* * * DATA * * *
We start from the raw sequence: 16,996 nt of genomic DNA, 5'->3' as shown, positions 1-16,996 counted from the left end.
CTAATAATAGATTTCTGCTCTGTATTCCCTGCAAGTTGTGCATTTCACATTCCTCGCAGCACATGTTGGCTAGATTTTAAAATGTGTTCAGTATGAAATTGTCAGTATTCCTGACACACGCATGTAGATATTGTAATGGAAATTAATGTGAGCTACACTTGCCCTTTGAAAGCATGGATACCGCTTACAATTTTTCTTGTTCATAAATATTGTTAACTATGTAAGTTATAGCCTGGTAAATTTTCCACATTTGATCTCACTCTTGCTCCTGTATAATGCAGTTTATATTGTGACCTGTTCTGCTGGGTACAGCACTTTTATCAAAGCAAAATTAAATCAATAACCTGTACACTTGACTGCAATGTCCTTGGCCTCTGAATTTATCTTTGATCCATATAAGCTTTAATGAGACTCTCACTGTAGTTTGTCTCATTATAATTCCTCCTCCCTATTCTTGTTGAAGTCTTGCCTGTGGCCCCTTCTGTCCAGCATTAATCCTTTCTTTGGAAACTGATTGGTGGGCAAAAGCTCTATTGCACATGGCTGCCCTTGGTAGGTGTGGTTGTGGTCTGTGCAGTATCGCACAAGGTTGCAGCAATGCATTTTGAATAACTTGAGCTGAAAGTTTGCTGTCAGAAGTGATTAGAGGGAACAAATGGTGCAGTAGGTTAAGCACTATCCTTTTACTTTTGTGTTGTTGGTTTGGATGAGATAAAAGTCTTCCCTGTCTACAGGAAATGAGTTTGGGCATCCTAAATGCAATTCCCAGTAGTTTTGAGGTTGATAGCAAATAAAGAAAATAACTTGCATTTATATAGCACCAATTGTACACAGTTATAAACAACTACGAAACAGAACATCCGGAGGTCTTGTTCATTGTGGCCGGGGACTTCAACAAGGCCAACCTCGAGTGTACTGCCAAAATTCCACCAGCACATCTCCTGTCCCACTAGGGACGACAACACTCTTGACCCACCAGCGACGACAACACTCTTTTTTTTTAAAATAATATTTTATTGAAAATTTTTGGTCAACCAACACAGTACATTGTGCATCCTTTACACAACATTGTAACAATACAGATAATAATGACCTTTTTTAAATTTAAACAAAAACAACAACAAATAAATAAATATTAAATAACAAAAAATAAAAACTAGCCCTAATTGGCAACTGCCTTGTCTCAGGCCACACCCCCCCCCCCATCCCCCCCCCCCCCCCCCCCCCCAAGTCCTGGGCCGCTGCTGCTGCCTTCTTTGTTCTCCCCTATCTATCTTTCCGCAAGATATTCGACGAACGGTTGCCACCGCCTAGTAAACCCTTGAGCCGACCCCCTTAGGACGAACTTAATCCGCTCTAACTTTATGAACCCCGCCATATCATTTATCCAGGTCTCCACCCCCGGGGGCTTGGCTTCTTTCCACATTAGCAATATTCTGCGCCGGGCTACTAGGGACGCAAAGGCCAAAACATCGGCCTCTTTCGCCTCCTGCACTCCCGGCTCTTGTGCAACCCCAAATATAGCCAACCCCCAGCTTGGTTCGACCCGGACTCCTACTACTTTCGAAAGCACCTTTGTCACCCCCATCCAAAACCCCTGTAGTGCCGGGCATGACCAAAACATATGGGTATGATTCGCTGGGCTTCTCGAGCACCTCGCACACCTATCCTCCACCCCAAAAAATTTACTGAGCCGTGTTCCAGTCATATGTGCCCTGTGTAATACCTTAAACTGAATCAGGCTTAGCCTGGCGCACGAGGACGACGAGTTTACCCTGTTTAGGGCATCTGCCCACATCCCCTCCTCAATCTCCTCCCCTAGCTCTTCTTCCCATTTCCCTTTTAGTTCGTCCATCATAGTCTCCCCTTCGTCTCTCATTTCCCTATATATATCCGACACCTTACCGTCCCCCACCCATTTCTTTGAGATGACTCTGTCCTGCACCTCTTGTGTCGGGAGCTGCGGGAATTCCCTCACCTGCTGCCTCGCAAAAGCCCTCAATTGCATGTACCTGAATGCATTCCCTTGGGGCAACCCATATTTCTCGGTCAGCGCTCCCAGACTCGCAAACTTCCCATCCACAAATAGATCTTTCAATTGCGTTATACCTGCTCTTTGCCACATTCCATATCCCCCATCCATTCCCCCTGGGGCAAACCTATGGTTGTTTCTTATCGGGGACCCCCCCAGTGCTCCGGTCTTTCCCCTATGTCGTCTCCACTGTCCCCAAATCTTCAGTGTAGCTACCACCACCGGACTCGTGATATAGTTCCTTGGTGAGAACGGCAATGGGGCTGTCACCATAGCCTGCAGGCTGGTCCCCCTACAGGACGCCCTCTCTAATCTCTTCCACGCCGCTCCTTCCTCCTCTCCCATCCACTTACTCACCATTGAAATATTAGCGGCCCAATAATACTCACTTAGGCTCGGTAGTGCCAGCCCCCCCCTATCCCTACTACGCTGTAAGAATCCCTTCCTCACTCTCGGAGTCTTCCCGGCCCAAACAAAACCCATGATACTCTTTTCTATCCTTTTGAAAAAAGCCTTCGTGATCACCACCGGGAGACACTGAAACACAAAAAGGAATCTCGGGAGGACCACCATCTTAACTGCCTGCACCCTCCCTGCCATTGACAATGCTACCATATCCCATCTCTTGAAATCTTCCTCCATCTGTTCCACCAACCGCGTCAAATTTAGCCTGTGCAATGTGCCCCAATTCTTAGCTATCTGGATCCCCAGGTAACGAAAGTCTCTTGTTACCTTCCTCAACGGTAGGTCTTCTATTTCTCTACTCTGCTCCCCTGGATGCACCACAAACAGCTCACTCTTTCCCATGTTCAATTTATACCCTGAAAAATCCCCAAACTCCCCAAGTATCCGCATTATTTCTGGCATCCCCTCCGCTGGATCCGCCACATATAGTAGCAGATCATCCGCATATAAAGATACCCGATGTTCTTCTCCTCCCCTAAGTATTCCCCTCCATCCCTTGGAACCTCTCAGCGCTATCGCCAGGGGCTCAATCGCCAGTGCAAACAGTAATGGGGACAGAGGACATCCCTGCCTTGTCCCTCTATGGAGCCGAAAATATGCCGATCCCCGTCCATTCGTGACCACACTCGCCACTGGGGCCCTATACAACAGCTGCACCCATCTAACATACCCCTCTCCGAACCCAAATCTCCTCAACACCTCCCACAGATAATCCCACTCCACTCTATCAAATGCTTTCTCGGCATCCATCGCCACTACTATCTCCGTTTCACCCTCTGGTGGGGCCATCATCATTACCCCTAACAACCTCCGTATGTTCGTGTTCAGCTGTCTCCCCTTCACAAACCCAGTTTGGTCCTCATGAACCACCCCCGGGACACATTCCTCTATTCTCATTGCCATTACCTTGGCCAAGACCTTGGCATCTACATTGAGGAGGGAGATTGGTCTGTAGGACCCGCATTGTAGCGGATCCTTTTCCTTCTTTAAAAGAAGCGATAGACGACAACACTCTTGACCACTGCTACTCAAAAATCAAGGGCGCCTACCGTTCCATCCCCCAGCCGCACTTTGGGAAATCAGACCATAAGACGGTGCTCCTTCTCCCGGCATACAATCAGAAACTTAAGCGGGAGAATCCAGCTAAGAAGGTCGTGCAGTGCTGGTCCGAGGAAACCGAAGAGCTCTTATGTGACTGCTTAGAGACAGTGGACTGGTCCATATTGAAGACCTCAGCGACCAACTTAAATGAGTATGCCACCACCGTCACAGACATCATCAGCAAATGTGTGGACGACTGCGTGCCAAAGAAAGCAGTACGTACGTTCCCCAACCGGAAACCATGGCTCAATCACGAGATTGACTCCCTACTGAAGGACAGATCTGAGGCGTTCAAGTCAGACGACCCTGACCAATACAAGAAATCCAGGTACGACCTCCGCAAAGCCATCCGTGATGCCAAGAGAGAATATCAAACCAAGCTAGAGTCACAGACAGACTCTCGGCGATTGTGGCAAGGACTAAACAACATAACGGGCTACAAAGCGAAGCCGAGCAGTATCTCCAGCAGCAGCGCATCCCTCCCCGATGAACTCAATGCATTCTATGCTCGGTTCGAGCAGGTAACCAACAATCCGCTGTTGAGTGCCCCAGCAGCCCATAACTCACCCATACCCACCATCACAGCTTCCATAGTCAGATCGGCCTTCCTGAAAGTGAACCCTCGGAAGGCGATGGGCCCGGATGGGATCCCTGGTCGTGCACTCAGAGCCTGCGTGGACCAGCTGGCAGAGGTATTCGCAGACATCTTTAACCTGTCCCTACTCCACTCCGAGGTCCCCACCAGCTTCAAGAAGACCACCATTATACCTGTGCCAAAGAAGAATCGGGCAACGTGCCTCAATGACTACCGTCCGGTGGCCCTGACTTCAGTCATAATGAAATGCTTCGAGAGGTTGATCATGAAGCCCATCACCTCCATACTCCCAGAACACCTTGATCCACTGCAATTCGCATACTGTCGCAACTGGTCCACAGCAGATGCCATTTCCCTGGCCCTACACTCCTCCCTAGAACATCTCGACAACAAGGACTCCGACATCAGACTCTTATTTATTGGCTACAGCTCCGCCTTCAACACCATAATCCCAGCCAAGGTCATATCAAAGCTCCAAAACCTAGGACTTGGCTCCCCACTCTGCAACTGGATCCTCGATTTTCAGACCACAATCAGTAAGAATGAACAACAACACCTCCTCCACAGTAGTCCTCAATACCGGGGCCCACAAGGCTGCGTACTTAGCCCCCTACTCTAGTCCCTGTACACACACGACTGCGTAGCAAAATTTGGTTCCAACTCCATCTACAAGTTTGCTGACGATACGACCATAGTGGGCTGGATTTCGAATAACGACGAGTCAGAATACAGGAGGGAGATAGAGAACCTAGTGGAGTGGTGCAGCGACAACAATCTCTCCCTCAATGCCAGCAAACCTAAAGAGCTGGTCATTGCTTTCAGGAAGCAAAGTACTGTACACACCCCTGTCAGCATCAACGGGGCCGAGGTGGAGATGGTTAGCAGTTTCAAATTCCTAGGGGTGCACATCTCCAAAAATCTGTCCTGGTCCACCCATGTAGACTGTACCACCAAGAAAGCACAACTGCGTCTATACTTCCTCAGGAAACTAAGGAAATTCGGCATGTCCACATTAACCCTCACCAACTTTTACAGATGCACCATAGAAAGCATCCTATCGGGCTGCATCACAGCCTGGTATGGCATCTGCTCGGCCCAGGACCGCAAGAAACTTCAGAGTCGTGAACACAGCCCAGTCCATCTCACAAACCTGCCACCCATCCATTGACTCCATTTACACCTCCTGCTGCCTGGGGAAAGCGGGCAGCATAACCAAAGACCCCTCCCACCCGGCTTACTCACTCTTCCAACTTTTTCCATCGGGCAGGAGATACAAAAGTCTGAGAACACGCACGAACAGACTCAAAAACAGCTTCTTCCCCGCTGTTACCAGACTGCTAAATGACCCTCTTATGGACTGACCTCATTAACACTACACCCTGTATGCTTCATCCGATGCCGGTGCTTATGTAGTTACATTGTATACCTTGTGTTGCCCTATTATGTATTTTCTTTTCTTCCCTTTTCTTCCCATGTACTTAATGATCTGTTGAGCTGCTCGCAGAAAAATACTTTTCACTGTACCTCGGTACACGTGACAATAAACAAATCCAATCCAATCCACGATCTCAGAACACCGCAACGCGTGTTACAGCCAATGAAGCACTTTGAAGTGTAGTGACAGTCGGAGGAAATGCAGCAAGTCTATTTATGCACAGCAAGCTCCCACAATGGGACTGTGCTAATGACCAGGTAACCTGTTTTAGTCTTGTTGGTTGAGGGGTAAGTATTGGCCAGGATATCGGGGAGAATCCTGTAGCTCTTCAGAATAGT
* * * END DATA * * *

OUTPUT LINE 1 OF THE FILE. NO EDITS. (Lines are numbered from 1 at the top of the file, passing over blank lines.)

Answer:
We start from the raw sequence: 16,996 nt of genomic DNA, 5'->3' as shown, positions 1-16,996 counted from the left end.